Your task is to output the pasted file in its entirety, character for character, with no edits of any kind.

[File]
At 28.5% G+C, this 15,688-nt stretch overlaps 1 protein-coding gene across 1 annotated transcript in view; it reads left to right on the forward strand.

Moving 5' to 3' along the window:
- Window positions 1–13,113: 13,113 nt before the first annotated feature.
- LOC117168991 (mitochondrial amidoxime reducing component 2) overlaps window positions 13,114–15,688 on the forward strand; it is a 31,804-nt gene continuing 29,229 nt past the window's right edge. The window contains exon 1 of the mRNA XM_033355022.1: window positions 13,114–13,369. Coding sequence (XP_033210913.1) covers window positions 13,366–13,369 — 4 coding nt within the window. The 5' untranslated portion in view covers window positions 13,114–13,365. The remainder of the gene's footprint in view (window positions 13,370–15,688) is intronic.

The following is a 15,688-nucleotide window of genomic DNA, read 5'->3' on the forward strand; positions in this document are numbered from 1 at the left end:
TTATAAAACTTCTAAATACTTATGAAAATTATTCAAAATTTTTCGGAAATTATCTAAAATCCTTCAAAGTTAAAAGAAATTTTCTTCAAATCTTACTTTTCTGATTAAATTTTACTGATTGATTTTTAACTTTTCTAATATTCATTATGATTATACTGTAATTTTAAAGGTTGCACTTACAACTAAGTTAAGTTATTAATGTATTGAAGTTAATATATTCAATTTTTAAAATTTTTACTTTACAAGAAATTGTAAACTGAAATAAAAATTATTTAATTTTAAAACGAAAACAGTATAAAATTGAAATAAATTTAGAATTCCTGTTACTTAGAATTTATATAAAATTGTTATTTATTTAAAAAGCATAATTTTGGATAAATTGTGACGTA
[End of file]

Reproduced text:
At 28.5% G+C, this 15,688-nt stretch overlaps 1 protein-coding gene across 1 annotated transcript in view; it reads left to right on the forward strand.

Moving 5' to 3' along the window:
- Window positions 1–13,113: 13,113 nt before the first annotated feature.
- LOC117168991 (mitochondrial amidoxime reducing component 2) overlaps window positions 13,114–15,688 on the forward strand; it is a 31,804-nt gene continuing 29,229 nt past the window's right edge. The window contains exon 1 of the mRNA XM_033355022.1: window positions 13,114–13,369. Coding sequence (XP_033210913.1) covers window positions 13,366–13,369 — 4 coding nt within the window. The 5' untranslated portion in view covers window positions 13,114–13,365. The remainder of the gene's footprint in view (window positions 13,370–15,688) is intronic.

The following is a 15,688-nucleotide window of genomic DNA, read 5'->3' on the forward strand; positions in this document are numbered from 1 at the left end:
TTATAAAACTTCTAAATACTTATGAAAATTATTCAAAATTTTTCGGAAATTATCTAAAATCCTTCAAAGTTAAAAGAAATTTTCTTCAAATCTTACTTTTCTGATTAAATTTTACTGATTGATTTTTAACTTTTCTAATATTCATTATGATTATACTGTAATTTTAAAGGTTGCACTTACAACTAAGTTAAGTTATTAATGTATTGAAGTTAATATATTCAATTTTTAAAATTTTTACTTTACAAGAAATTGTAAACTGAAATAAAAATTATTTAATTTTAAAACGAAAACAGTATAAAATTGAAATAAATTTAGAATTCCTGTTACTTAGAATTTATATAAAATTGTTATTTATTTAAAAAGCATAATTTTGGATAAATTGTGACGTA